Next time you are traveling upcountry or on a business trip, you might want to carry your music, videos and movies with you. But then you realize, oh crap, your phone storage is maxed out. You might have a spare SD card or two but they may still not be enough to zap all your media files. Then it hits you that you need a way of accessing your media from your 32GB portable flask disk.
Enter USB On-The-Go (OTG). USB OTG is a specification for USB connections that allows a mobile device, such as a smart phone, to become a host device for, and to communicate with, peripherals such as a flash drive, mouse or keyboard; without requiring a PC. Simply a way of connecting your flask disk to your smartphone.
How USB On-The-Go (OTG) works
The basic requirement for a successful connection is the ability for your phone to function as a USB host. Note that it is not an Android-specific feature, but rather Android is its most popular use. Not all Android devices support USB OTG so it is the manufacturer’s task to enable. Apple’s iPhone does not support this feature though.
The easiest way to check if your device supports the OTG feature is by examining the box in which the device came, where you’ll see a logo indicating certification. The other alternative is the manufacturer’s website, or gsmarena.com, from where you can check for the device specifications under the USB row. If success has not struck yet, try downloading the ‘USB OTG checker’ from your device play store. It’s a free app that you can run to get a quick answer on whether your Android supports the feature or not.
If your phone doesn’t run USB-OTG out of the box, then you may consider rooting your device for a custom set-up. Thereafter, acquire yourself a USB OTG cable. This is a short cable with a male microUSB connector at one end and a female USB receiver at the other. This goes for a discounted price of UGX 4000 on uggadgets.com and can be delivered to you.
The USB drive should be ideally formatted with FAT32 file system for maximum compatibility, with some devices accommodating the exFAT system. This is so because Android devices do not support Microsoft’s NFTS file system that runs mostly on PCs. Otherwise, your mobile might require you to format the drive, which could result to loss of data.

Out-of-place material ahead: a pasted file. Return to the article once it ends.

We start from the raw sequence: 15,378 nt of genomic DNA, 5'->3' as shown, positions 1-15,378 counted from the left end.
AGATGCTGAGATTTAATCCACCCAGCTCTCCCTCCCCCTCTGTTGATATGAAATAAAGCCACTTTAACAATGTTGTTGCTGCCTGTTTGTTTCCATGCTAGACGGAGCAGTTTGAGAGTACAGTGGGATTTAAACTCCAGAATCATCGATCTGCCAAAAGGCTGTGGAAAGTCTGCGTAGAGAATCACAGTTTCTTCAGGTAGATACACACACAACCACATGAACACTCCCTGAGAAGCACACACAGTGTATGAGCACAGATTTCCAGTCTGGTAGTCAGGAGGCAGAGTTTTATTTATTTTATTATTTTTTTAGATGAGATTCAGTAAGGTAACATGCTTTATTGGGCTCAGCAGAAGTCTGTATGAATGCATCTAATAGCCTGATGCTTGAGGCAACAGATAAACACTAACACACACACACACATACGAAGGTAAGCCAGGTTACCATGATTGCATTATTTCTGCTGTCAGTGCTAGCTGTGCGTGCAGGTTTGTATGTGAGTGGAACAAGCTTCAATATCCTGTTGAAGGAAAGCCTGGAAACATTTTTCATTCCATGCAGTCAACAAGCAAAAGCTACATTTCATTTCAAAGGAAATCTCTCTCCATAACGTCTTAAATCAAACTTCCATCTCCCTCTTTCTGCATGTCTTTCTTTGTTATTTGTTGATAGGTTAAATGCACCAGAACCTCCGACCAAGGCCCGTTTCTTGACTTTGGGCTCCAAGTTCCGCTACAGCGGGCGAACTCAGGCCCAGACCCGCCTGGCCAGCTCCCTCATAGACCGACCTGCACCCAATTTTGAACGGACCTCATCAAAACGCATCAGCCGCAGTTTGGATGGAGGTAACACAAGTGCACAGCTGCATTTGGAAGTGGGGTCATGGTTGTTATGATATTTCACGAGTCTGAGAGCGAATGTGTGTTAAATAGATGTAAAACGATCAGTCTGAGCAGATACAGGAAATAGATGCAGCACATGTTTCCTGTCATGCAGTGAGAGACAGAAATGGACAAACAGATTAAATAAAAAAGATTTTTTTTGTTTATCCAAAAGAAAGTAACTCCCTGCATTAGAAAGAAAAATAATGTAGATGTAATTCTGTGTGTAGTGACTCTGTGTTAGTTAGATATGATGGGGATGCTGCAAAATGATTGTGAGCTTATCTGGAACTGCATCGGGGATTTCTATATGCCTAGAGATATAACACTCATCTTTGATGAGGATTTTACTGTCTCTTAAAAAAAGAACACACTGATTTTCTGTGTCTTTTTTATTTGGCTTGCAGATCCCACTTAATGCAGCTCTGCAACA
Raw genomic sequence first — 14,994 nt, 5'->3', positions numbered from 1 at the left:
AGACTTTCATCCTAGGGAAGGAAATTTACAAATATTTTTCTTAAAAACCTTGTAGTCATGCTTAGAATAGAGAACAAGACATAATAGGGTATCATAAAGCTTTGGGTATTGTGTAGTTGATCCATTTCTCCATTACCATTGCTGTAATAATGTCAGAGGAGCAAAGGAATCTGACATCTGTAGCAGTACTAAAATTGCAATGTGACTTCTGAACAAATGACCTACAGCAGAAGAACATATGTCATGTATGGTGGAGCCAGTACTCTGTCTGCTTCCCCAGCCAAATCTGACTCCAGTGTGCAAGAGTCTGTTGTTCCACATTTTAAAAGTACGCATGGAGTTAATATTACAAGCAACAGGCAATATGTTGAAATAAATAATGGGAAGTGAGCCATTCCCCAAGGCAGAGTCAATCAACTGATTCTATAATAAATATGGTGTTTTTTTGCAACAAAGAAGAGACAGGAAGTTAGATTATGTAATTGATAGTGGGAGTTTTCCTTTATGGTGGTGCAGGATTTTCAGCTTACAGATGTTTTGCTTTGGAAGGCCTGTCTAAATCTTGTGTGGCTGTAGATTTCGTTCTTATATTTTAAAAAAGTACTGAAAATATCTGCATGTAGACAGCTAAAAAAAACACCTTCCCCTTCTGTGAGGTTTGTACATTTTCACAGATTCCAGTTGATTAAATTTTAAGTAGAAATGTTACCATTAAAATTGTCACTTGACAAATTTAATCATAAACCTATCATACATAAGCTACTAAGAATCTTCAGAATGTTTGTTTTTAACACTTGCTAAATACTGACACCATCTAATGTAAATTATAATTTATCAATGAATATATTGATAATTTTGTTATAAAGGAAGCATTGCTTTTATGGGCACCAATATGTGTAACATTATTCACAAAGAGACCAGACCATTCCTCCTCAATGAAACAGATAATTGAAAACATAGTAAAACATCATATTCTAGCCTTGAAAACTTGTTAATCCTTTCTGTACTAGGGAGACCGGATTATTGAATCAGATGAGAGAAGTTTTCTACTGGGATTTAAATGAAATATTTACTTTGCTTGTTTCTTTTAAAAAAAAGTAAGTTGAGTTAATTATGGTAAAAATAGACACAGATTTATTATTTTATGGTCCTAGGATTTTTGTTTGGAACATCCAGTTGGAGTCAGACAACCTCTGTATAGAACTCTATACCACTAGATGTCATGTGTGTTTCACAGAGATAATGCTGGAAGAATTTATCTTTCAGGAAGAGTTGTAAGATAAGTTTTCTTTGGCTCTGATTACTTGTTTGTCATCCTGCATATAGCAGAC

Upon attaching the drive and reading by the phone, you’ll receive a notification indicating that the drive is for transferring photos and media. Two options will be displayed: “Explore” which allows you to browse files on the drive; and “Eject”, which allows you to safely remove the drive.
To quickly mount and unmount the flash drive, you can download StickMount from the Play store. You can browse through to the location of your music, play it using your phone media player, and make settings as according to your interest – like you would have done on a PC. With that all set, you are in the right mode to listen to all your music on a USB stick from the smart phone. Other things you can accomplish with USB OTG include:
- Connecting a mouse to your mobile, especially for the case of a broken screen or malfunctioning sensor.
- Connecting a keyboard to your tablet, with an interest in turning it into a laptop.
- Connecting a MIDI keyboard to input musical instrumentals, among others.
Many other innovations in line with the OTG specification have been developed. On the market is the USB OTG adaptor, which has male ports for both connections, with the least price on uggadgets.com being Ug. Shs 6000 or from eBay; the ‘all-in-one flash drive and OTG connector’, and many others.
If you find USB OTG inconvinient, then your best option is buying a high-storage external SD card.